Seoul's Incheon International Airport.

By Nicholas Kralev
The Washington Times

May 17, 2010

One of the biggest misconceptions about the travel industry is that it offers the worst customer service around. In fact, in the last couple of years, airline and hotel companies have achieved significant improvements, and it would be wise for other businesses to watch and learn.

Regular readers of this column can testify that I’m no apologist for the travel sector — I try to point out both good and bad practices, though the criticism may sometimes outweigh the praise. But I get angry when I read or hear in the media that airlines are synonymous with bad customer service.

As I wrote a year ago, the constant face-to-face interaction of thousands of front-line airline and hotel employees with customers around the world every day magnifies even a mundane incident, especially if splashed on Facebook or Twitter. The high visibility has taught carriers and hospitality companies valuable lessons, and many of them have learned from their mistakes.

Unfortunately, that cannot be said of too many other businesses. In last year’s column, I mentioned RCN, the cable company, which had left my building in Washington without phone, TV and Internet service for more than 18 hours and hadn’t bothered to apologize — let alone offer any good-will gesture for its failure.

“It is definitely RCNs policy to apologize to a customer when we learn that there is any disruption in any service,” Lisa Barder, director of communications and public relations, said when I contacted her after the incident.

Deeds, however, speak much louder than corporate spin. On April 26, RCN had a massive outage that reportedly affected not only D.C. but several states. Because most customers have “bundled” services, they lost all of them for about five hours beginning in early afternoon — those included businesses and many people working from home, who could do little with no phone and Internet in the middle of a weekday.

This time, I decided not to contact Ms. Barder but wait and see if RCN “is committed to providing its subscribers with the best customer care and service experience,” as she had assured me a year earlier. A few days after the outage, I found an RCN envelope in my mail box — it looked different from a bill, so I thought it must be that apology I was awaiting. Ironically, it was a marketing letter that began with, “What’s better than saving with bundled services?” As you might have guessed, no apology has arrived to this day. One has to wonder how difficult it is to e-mail the same message to all disserviced customers with one click.

In a separate case, late last year I canceled my New York Times subscription and have been waging a battle with the company’s customer-service department for a $60 refund for nearly six months. After several e-mail messages assuring me that I’d receive my money back within a week or two, I was informed that my request had been denied. When I called to ask why, the agent said she didn’t understand the “code” someone else put in my account and promised that a supervisor would call me the next day. Having heard from no one, I called back a week later and was told a mistake had been made and my request would be submitted again — this time “correctly.”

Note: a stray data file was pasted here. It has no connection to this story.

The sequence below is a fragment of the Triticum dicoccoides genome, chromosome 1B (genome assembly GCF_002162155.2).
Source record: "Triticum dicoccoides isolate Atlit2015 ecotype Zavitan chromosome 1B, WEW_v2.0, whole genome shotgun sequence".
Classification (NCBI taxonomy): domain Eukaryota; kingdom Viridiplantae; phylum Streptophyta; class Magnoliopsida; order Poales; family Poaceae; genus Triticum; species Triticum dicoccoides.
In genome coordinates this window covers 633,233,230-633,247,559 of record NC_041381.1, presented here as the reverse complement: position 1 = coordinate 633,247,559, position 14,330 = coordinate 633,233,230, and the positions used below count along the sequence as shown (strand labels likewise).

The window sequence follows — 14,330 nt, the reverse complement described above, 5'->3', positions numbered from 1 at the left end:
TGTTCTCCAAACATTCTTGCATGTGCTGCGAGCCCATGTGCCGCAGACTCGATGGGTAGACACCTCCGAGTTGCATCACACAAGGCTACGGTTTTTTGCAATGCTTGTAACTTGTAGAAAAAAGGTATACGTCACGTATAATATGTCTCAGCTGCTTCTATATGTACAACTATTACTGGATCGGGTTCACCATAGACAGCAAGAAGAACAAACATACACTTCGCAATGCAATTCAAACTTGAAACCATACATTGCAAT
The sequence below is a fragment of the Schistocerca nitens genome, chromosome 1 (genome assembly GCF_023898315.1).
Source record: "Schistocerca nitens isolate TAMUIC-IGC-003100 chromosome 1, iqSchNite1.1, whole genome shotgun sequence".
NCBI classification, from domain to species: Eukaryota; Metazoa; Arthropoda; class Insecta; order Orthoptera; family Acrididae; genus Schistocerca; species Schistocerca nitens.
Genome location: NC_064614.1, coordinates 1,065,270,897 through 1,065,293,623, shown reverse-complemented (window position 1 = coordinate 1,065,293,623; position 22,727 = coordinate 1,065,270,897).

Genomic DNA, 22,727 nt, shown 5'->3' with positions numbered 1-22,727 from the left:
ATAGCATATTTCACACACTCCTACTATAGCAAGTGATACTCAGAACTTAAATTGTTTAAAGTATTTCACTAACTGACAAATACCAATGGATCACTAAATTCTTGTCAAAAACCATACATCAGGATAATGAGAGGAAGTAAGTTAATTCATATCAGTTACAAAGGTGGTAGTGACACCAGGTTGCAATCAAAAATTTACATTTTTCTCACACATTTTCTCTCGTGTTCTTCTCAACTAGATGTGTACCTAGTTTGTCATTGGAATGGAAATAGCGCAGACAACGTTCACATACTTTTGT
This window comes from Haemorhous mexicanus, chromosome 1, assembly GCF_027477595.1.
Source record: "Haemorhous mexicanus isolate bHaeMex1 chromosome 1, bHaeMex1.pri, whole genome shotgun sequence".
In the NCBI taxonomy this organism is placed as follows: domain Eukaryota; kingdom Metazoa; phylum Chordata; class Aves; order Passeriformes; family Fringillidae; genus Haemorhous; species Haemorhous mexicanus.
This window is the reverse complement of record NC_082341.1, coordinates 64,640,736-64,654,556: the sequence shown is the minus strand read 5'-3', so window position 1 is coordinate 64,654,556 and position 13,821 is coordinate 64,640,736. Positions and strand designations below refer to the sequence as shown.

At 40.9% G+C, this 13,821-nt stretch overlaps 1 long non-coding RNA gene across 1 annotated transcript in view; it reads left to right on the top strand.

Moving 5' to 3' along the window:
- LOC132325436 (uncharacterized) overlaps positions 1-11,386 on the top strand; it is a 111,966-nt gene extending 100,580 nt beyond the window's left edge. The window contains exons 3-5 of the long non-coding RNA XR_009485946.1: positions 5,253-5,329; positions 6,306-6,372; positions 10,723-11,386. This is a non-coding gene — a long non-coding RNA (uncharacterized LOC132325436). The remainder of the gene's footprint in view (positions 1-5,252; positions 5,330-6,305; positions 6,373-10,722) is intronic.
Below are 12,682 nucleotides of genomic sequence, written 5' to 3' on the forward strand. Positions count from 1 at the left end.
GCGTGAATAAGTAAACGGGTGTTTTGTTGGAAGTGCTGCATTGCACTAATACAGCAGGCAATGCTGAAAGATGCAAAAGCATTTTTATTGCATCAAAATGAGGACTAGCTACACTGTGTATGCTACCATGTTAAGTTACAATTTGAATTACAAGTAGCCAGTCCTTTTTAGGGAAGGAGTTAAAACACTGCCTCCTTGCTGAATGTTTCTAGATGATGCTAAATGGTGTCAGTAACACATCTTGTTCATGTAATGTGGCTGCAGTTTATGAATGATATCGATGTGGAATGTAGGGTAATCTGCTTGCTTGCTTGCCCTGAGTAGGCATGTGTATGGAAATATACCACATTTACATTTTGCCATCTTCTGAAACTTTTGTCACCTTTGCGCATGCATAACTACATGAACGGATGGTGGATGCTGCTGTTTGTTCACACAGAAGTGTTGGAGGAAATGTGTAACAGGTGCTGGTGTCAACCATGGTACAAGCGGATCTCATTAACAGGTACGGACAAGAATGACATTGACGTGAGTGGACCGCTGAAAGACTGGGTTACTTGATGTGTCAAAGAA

I’ve been an RCN customer for about nine years, and a New York Times subscriber for 13. If those two companies think they know how to reward loyalty, they need only look at how major airlines and hotel chains do it — and not just the elite benefits they offer, which are still fairly unique to the travel sector, but taking responsibility and apologizing when something goes wrong.

Last summer, I was on a United Airlines flight from Seoul to San Francisco that experienced heavy turbulence, though no one was hurt and no other accidents occurred. I’m a demanding traveler and have certain expectations from a carrier when it causes disruptions or inconveniences, but I was stunned to discover an e-mail message from United as soon as we landed with an apology for the turbulence — something no airline can control.

A few months ago, United canceled another international flight I was booked on because of a mechanical problem, and it not only paid for my hotel that night but also gave me a $600 voucher for a future trip. That’s standard practice, which is actually government-regulated in some countries. Still, United has developed one of the best customer-service systems in the industry, though it could do better at educating passengers about it.

Last month, I awoke at the Crowne Plaza hotel in Guatemala City to a flooded bathroom because of a pipe leak. The duty manager comped my room charge for the night. The Crowne Plaza brand is part of the InterContinental chain.

As I wrote in July, I was denied the usual Hilton elite benefits at the Conrad hotel in Bangkok during a stay with Secretary of State Hillary Rodham Clinton. The general manager took responsibility for the mistake and offered me 30,000 bonus points, which are enough for a free night at a mid-level hotel across the Hilton chain.

None of this means that United, Hilton and InterContinental have figured it all out when it comes to customer service. But at least they are trying. I wish I could say the same about RCN.

This column was first published by The Washington Times